Pipeline operators go with the flow

Alyeska studies threat to oil pipeline, possible changes to operations

Posted: Wednesday, March 10, 2010

Trans-Alaska pipeline engineers say they are confident they can keep the pipeline on which Alaska depends flowing despite declining throughput.

Michael Penn / Juneau Empire
Michael Penn / Juneau Empire

What they don't know yet is what they'll have to do to keep the oil moving, as the slower flow of oil brings with it a host of technical challenges.

"The pipeline is larger than we really need right now," said Pat McDevitt, senior project manager for low flow studies for Alyeska Pipeline Service Co., the operator of the pipeline.

The flow, which once peaked at more than 2 million barrels of oil a day, is now less than 700,000 barrels per day as Prudhoe Bay and other North Slope oil fields age.

If a pipeline were built today to carry that amount of oil, it would probably be built at 30 inches in diameter or less, compared to the 48-inch behemoth that snakes across central Alaska.

McDevitt spoke to the Legislature's House Resources committee at an informational session.

Among the challenges in connection with that slowing flow is a declining temperature of the oil.

Oil that enters the pipeline at its northern terminus at Deadhorse has a temperature of 110 degrees. By the time it reaches the Valdez tanker terminal 13 days later, the oil temperature is down to 40 degrees. Somewhere below 32 degrees, water in the oil begins to form ice, and at 25-28 degrees may begin to drop out of the oil.

That's a consequence of the declining volume; when the oil flowed faster, it took only four days to reach Valdez.

Now, temperature becomes a concern, McDevitt said.

"It's like your refrigerator; the longer time something is in there, the closer it gets to the temperature of the refrigerator," he said.

In the case of TAPS, the refrigerator can be the frigid Arctic winter. That's a problem both during regular operations, when water or ice can drop out and collect at low points, promoting corrosion.

And in emergency shutdowns, standing water could freeze and might even prevent restart, McDevitt said.

Other concerns with a colder pipeline might include frost heaves where thawed soil refreezes and stresses the pipe.

"TAPS was designed as a warm oil pipeline," he said.

In the 660-mile pipeline, only about nine miles are at risk of frost heaves, however, McDevitt said.

Crude oil flowing through TAPS is relatively dry, averaging 0.35 percent water content, he said. Still, given the volumes involved, that means the oil is carrying thousands of gallons of water with it.

An additional problem with a colder, more slowly flowing pipeline is wax drop-out and build-up along the inside of the pipe.

The wax also can work in conjunction with the water to threaten the pipeline. It can trap water next to the steel pipe, where it can promote corrosion, he said.

Alyeska is building models with which to test pipeline operations under various conditions, trying to determine how they may need to modify their operations as flows decrease.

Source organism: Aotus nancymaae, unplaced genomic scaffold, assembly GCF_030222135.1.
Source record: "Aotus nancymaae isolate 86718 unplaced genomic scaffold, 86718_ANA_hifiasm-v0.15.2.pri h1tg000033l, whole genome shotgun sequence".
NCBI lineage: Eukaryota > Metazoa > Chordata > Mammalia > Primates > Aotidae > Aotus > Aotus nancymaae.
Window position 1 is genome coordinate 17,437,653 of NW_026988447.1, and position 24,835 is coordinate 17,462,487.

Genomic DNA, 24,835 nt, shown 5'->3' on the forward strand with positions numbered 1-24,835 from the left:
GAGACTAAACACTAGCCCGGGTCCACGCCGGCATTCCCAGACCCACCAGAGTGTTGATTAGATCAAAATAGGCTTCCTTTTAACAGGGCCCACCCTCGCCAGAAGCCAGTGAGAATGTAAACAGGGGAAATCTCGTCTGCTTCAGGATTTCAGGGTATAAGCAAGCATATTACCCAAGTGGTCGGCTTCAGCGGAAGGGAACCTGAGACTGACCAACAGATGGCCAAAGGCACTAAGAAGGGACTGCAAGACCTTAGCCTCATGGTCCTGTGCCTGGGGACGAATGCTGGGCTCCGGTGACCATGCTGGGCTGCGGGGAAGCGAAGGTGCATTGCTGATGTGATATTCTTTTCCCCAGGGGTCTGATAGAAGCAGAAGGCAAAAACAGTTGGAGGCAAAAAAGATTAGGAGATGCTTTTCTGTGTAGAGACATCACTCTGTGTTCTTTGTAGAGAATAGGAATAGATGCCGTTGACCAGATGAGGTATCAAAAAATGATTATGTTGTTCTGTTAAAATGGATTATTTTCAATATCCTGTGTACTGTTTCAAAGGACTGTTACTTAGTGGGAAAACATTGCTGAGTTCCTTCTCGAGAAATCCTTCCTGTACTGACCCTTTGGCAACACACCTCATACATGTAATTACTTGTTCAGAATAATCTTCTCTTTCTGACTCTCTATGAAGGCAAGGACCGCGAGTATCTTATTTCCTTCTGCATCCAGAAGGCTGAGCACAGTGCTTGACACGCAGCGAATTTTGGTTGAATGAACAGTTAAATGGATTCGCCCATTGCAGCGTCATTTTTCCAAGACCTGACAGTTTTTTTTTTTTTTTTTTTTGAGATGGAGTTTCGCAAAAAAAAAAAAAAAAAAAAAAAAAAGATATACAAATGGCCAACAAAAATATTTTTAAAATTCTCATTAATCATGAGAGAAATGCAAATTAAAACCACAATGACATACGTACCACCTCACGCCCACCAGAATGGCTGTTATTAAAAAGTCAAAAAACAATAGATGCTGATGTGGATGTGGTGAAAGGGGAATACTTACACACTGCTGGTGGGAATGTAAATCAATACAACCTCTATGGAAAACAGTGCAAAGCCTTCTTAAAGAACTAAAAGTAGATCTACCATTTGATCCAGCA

The good news, said Mike Joyner, Alyeska's vice president for pipeline operations, is that they started the studies years ago.

"We believe we are ahead of the curve," he said.

Also good news for Alaska: The 30-year-old pipeline is holding up remarkably well, he said.

"The line is in exceptional shape for its age," Joyner said.

In places where the pipe can be viewed, such as near valves, it appears like new, he said.

Another TAPS advantage is the actual strength of the pipeline, Joyner said.

Among the ways McDevitt and his team are considering adapting to the low flows is heating the oil, adding chemicals to it, and increasing use of PIGS, the maintenance scrapers and sensors that clean and monitor the inside of the pipeline.

Joyner warned that the volume of chemicals could be prohibitive, and said even heating oil would be "pretty pricey."

The best option would be to add additional oil to the pipeline, which could come from new finds, with top prospects including the outer continental shelf, Arctic National Wildlife Refuge, National Petroleum Reserve-Alaska or elsewhere.

Resources Co-chair Craig Johnson, R-Anchorage, pushed the Alyeska representatives at the meeting for hints to the "magic number," at which TAPS could no longer operate.

That's been a key piece of information in the oil tax battles in the Legislature, as tax cut advocates have said the pipeline will have to close within 10 years unless the decline is stemmed. They urge tax cuts as an incentive for the oil companies to boost the flow above a claimed 300,000 barrel per day minimum.

State officials say they expect the pipeline to remain in service for decades more, with a minimum flow of between 100,000 and 200,000 barrels per day.

TAPS is owned by Alaska's big three oil producers, BP, ConocoPhillips Co. and ExxonMobil Corps, and a few others owning tiny ownership percentages.

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